NF-κB and Hedgehog (Hh) pathways in CSCs

Nrp1 and/or Nrp2 are expressed by some stem or progenitor cells [150, 151], and breast CSCs [152]. We have studied tranilast as a drug that inhibits breast CSCs by acting on the aryl hydrocarbon receptor [70, 149]. Recently, we found that tranilast markedly suppresses Nrp1 expression and NF-κB activation in breast cancer cells [152]. To examine this further, we knocked down Nrps in breast cancer cell lines with siRNA, and found this prevented tumor sphere (mammosphere) formation, which is an in vitro assay for breast CSCs, and abrogated constitutive NF-κB activation [152]. This is of particular interest because the NF-κB pathway contributes to mammosphere formation, and the tumorigenicity of CSCs. Our studies suggest that Nrp1 plays an important role in breast CSCs, especially as related to NF-κB activation, but the mechanisms by which it exerts these effects remain to be elucidated.

The Hh pathway is involved in key aspects of development and the maintenance of the stem cell phenotype. In this role it interacts with several other pathways regulating development, such as Wnt/β-catenin, Notch, and TGF-β. These pathways also interact in the process of epithelial-to-mesenchymal transition (EMT), which is highly important in development, wound healing and cancer. Reactivation of the Hh pathway has been linked to cancer progression, more aggressive tumor phenotypes and metastasis. The work of Hillman et al. [67] points to Nrp1 and Nrp2 as major regulatory components of the Hh pathway. These authors demonstrated that Nrps are expressed at similar times and locations as Hh during development. Moreover, Nrp1 transcription was induced by Hh signaling, and Nrp1 overexpression increased Hh target gene activation, suggesting a positive feedback circuit. With cell lines lacking Hh pathway components, they demonstrated that Nrps mediate Hh signal transduction between activated Smoothened (Smo) protein and the negative regulator Suppressor of Fused (SuFu).  Similarly, Cao et al. [66] observed in a renal carcinoma model that Nrp1 knockdown resulted in a more differentiated phenotype and the inhibition of sonic Hh. They concluded that Nrp1 promotes an undifferentiated phenotype in cancer cells.

Nrps and EMT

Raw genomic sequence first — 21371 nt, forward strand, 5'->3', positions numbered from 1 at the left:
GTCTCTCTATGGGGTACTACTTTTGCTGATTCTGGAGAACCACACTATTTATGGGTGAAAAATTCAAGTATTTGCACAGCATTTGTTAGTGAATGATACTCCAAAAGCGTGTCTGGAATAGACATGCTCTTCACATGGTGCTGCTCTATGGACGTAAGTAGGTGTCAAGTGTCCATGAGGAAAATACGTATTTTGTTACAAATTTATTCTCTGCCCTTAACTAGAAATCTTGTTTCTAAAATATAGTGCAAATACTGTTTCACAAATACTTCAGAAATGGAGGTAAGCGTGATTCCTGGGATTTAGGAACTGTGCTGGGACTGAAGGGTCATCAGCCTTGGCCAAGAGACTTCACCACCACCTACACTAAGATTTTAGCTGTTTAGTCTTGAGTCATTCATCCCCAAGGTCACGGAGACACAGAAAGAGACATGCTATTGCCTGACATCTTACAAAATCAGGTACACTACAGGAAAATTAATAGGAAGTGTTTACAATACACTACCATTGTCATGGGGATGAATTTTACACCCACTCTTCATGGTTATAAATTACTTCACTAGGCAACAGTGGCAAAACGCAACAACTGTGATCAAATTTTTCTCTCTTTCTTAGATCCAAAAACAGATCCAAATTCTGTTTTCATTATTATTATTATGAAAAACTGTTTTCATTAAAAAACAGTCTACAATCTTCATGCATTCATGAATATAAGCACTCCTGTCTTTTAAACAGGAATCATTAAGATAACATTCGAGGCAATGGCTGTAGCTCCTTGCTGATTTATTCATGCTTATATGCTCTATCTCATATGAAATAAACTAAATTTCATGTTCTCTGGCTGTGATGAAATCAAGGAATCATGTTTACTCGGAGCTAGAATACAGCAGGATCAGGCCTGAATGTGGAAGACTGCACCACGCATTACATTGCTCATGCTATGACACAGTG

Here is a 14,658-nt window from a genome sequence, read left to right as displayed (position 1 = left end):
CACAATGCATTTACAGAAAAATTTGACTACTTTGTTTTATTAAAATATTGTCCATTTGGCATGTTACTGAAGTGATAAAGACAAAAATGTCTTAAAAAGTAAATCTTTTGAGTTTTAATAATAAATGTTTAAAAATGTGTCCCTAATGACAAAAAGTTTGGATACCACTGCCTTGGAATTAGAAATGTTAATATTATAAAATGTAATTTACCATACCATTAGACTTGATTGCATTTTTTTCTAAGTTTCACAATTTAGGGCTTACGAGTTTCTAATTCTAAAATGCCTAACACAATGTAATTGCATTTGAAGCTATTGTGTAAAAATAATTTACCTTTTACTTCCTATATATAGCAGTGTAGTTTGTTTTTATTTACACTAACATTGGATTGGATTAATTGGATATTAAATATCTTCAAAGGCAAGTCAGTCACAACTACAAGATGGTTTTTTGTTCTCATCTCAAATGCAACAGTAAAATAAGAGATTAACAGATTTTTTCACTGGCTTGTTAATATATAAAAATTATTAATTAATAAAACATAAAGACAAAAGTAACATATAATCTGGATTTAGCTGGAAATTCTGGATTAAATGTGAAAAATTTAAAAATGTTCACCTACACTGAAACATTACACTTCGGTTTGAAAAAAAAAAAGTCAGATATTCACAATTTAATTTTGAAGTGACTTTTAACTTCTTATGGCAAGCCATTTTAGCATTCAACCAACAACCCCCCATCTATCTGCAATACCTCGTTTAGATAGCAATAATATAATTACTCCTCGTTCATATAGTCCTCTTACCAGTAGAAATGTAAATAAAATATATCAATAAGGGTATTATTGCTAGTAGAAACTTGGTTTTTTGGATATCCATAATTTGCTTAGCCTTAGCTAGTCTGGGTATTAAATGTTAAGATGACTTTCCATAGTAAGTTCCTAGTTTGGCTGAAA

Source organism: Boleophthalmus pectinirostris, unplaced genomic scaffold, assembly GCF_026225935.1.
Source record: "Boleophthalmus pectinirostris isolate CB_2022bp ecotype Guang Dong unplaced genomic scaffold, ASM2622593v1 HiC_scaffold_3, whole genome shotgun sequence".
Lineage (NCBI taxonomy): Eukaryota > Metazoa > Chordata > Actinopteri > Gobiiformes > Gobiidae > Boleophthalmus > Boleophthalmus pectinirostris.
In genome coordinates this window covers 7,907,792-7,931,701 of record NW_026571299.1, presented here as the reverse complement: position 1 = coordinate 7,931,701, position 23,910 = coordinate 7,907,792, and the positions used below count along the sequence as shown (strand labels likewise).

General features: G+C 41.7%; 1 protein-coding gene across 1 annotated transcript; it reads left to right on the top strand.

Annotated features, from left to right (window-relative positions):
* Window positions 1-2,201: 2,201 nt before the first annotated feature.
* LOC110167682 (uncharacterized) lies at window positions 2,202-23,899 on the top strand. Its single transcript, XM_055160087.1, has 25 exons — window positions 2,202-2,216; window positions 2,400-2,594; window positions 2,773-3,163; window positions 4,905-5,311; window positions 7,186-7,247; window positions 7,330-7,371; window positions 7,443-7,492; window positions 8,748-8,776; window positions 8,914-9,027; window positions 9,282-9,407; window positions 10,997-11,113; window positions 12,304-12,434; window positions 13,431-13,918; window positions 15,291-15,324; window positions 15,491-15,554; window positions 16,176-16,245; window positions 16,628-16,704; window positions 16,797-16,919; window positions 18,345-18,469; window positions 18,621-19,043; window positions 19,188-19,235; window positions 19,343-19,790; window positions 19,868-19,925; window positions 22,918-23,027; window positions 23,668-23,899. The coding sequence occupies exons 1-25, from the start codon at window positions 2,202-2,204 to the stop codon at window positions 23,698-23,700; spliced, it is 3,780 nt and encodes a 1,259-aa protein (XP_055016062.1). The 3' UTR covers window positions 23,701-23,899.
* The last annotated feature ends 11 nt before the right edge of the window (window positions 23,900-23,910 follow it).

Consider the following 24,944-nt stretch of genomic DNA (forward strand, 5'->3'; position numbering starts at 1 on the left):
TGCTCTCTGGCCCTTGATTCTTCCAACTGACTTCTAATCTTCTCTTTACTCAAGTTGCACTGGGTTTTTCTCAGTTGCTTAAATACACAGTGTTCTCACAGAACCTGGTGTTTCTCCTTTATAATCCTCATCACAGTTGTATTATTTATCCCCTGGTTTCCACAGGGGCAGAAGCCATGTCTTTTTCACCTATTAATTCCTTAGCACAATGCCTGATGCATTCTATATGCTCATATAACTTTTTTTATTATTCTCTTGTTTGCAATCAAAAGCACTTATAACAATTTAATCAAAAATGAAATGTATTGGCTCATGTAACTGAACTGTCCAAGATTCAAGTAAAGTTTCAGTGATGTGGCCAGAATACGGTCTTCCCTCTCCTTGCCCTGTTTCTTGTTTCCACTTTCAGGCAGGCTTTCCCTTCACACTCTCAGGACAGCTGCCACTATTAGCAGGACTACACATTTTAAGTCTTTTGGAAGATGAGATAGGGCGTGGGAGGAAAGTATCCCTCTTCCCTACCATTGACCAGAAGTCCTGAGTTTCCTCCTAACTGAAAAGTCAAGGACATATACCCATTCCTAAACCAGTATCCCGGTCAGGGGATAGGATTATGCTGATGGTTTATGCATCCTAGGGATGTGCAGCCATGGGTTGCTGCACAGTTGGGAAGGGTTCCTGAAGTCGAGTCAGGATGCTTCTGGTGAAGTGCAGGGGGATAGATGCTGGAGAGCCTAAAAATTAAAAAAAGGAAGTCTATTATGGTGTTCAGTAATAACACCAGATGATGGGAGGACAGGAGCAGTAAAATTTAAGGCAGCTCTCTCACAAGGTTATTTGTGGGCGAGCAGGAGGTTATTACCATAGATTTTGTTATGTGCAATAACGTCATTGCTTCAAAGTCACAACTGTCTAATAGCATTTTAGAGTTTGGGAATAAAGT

Nrp1 enhances signaling in three major pathways that have been linked to EMT, i.e., TGF-β, Hh and HGF/cMet. TGF-β plays a major role in EMT by regulating the expression of multiple genes and pathways, as recently reviewed by Fuxe et al. [153].  Thus, TGF-β-induced pathways interact with stem cell pathways such as Wnt, Ras, Hedgehog and Notch to produce EMT. In this process, EMT-associated transcription factors (e.g., Snail1, Zeb1/2, Twist, β-catenin) interact with Smads to form complexes that regulate the expression of epithelial and mesenchymal genes. Other pathways and miRNAs are also involved. For example, Cesi et al. [154] showed that TGF-β increases the expression of c-Myb in ER+ breast cancer cells by a number of mechanisms, including alterations in miRNA expression. This increase in c-Myb was required to induce the expression of EMT-associated markers, in vitro invasion and anchorage-independent growth. Integrins also appear to play an important role. Interestingly, Bianchi et al. [155] found that the depletion of αv-integrin or β5-integrin blocked TGF-β-induced EMT. They showed that β5-integrin adhesions contributed to the TGF-β-induced EMT and the tumorigenic potential of carcinoma cells. Because Nrps bind some integrins (Table 1), we hypothesize that Nrp/integrin complexes can form and contribute to the induction of EMT and tumor progression. Nrp interactions with PDGFs might also be relevant to EMT. Nrp1 enhances responses to PDGF-A or PDGF-B [42], and these mediators are involved in EMT [156, 157]. However, it is unknown whether Nrps interact with PDGF-C that has homology to the CUB (a1/a2) domains of Nrp1 [158] and induces VEGF-independent angiogenesis [159] and possibly EMT, or with PDGF-D that potently induces EMT [160].